A recent study in the Journal of the American Medical Association shows that elevated levels of perfluoro chemicals in human blood are associated with a reduced effectiveness of childhood vaccinations, such as diphtheria and tetanus vaccinations.5

    According to a new study, a group of compounds that are used in a variety of products, from microwave popcorn to water-resistant clothing, may actually prevent childhood vaccinations from working properly.

    A 2010 study in the journal Environmental Health Perspectives found that people with higher levels of PFOA in their blood were more likely to suffer from thyroid disease.

    PFOA exposure was associated with an increased risk of attention deficit hyperactivity disorder (ADHD) in a study of US children aged 12–15. These studies are some of the first to explore the relationship between PFC compounds and behavior problems, specifically attention-deficit/hyperactivity disorder (ADHD) and impulsive behavior. See:

    One kind of PFC, called PFOS, increased the odds of infertility anywhere from 70 to 134 percent. Another PFC called PFOA was linked to a 60 to 154 percent increase in the chance of infertility.

    A 2010 study in the journal Environmental Health Perspectives found that people with higher levels of PFOA in their blood were more likely to suffer from thyroid disease.

    perfluorinated compounds
    PFC soaked carpet.

    The Industry Takes Notice

    Rising levels of PFCs in the environment have led to voluntary actions to reduce PFC production and use. In 2002, 3M ceased using PFCs for its product, Scotchgard, because of concerns over release of PFOS and PFOA during manufacture and use. In early 2006, the EPA, Teflon manufacturer DuPont, and seven other companies announced an agreement to reduce PFOA in emissions from manufacturing plants and in consumer products by 95% by the year 2010. Although the reductions are taking place, alternative PFCs are being employed in place of PFOA and PFOS.

    Recommendations For Reducing PFC Exposure

    • Pop your popcorn in a large stovetop kettle or an air popper.
    • Steer clear of fast food wrappers, french fry boxes, pizza boxes.
    • Choose non-toxic ski and snowboard wax.
    • Use cast iron frying pans.  Stainless steel and glass cookware are good options for boiling
    • Avoid furnishings and carpets treated with stain and water repellents.
    • Avoid the use of teflon car washes and waxes.
    • Use a granular activated carbon (GAC) filter, which will remove much of the PFCs. The GAC filter combined with reverse osmosis will completely remove PFCs.
    • An activated carbon (GAC) filter will remove much of the PFCs. The GAC filter combined with reverse osmosis will completely remove PFCs.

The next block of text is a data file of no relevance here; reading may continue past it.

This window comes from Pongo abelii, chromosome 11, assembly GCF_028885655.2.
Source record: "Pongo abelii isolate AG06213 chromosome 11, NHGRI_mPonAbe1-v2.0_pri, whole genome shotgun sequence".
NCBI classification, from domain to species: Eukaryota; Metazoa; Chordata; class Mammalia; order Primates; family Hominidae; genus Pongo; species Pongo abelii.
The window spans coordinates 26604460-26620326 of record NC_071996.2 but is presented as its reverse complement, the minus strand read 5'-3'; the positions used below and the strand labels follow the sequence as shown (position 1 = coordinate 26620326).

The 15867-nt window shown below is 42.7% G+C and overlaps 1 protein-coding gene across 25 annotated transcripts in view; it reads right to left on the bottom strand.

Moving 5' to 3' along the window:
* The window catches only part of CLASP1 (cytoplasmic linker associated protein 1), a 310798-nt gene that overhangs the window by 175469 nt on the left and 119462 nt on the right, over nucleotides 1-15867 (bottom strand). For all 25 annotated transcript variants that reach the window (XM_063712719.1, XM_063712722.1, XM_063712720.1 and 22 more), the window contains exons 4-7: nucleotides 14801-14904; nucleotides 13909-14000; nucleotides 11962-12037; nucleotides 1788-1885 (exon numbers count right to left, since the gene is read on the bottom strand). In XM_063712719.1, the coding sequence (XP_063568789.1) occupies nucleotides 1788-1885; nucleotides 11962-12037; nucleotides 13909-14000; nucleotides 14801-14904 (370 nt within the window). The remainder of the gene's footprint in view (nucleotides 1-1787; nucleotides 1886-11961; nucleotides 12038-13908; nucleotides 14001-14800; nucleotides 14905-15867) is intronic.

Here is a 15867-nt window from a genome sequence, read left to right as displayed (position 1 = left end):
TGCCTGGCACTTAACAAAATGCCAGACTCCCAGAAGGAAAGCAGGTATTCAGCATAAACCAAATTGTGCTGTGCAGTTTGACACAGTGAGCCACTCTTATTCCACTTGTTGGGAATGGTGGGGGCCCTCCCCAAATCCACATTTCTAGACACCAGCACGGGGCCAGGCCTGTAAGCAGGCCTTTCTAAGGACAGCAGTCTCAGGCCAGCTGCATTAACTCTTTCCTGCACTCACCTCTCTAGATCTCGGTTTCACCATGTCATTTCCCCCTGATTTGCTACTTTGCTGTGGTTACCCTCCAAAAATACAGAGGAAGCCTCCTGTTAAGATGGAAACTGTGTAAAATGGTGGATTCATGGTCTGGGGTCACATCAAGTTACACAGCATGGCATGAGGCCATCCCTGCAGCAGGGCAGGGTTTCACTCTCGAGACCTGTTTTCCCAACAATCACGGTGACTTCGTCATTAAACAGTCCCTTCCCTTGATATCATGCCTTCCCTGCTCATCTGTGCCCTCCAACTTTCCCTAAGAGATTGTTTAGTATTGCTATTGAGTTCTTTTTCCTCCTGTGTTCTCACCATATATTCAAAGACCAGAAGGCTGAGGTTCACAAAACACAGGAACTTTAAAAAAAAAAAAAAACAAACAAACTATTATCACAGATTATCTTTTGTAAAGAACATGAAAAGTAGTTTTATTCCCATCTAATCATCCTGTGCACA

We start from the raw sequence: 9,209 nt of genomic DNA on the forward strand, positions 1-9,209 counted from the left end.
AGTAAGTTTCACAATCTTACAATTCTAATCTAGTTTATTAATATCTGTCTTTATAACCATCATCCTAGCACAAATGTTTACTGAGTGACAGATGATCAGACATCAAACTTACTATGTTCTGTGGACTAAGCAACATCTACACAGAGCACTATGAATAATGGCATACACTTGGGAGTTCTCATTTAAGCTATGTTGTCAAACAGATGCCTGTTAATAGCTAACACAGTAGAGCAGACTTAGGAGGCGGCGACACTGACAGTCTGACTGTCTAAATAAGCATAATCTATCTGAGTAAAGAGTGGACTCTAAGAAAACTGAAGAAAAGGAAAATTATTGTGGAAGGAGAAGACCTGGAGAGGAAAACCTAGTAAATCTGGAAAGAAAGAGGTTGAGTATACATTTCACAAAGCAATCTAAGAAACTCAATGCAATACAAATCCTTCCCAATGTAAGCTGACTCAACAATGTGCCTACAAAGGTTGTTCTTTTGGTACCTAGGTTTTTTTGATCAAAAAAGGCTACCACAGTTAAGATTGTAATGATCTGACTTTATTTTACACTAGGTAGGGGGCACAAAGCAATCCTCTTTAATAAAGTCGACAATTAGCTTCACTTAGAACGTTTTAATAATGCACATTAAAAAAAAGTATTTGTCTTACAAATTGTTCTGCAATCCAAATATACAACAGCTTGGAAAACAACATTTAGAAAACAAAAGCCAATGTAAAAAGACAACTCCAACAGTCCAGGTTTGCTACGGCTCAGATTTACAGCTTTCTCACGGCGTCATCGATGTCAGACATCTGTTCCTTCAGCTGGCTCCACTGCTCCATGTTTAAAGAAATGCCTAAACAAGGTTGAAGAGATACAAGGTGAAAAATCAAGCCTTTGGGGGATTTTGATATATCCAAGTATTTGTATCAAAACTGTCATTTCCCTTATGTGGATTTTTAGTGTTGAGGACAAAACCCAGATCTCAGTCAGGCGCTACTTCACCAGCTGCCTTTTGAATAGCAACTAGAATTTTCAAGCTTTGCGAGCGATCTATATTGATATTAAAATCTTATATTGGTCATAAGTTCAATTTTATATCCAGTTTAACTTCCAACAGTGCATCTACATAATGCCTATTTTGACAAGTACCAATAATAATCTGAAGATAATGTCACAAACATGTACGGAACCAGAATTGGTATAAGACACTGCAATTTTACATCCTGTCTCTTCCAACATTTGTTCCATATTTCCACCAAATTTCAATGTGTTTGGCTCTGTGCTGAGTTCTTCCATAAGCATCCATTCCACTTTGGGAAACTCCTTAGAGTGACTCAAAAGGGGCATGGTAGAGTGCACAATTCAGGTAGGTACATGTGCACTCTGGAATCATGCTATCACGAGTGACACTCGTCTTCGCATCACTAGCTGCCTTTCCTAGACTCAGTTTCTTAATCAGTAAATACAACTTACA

1) Perfluorochemicals: Potential sources of and migration from food packaging.

    2) It’s in the microwave popcorn, not the Teflon pan –

    3) Epidemiologic Evidence on the Health Effects of Perfluorooctanoic Acid (PFOA) –

    4) ‘Children under five living near a chemical plant in West Virginia were found to have higher concentrations of an industrial chemical than their mothers’ –

    5) Common Household Chemicals Might Harm Kids’ Immunity –

    3) Is Your Office Making You Sick? Study Finds PFCs in Office Workers’ Blood; Workers in New Offices Have Even Higher Levels of the Potentially Toxic Chemical –


    EPA’s site on Perfluorooctanoic Acid (PFOA) and Fluorinated Telomers –
    Environmental Working Group’s PFCs: A family of chemicals that contaminate the world which includes a Shopper’s Guide to PFCs
    Ohio Citizen Action’s DuPont and Teflon Chemicals Campaign – blog about C8 or PFOA pollution.

    The Body Toxic: How the Hazardous Chemistry of Everyday Things Threatens Our Health and

Written by Keiren

Keiren is an artist who lives in New York City. A lover of animals, nature, science & green building. Keiren originally founded Inspiration Green in 2007, which merged with Insteading in 2016.


Leave a Reply
  1. So my idea to make waterproof food for use in the bath and/or shower is going to kill everyone? 🙁 there goes my million pound idea

  2. There is such an easy solution to this: pop your popcorn kernels in a regular brown lunch bag (don’t add anything) folded over and closed with two staples. The two staples do not contain enough metal to cause sparking in a microwave. Pop on high for a couple of minutes, listening just like you do for MW commercial popcorn. Add salt butter or whatever you like afterwards. Easy cheap and delicious.

Leave a Reply

Your email address will not be published. Required fields are marked *

woman in leather boots

Toxins in Leather Shoes

Flammable Ice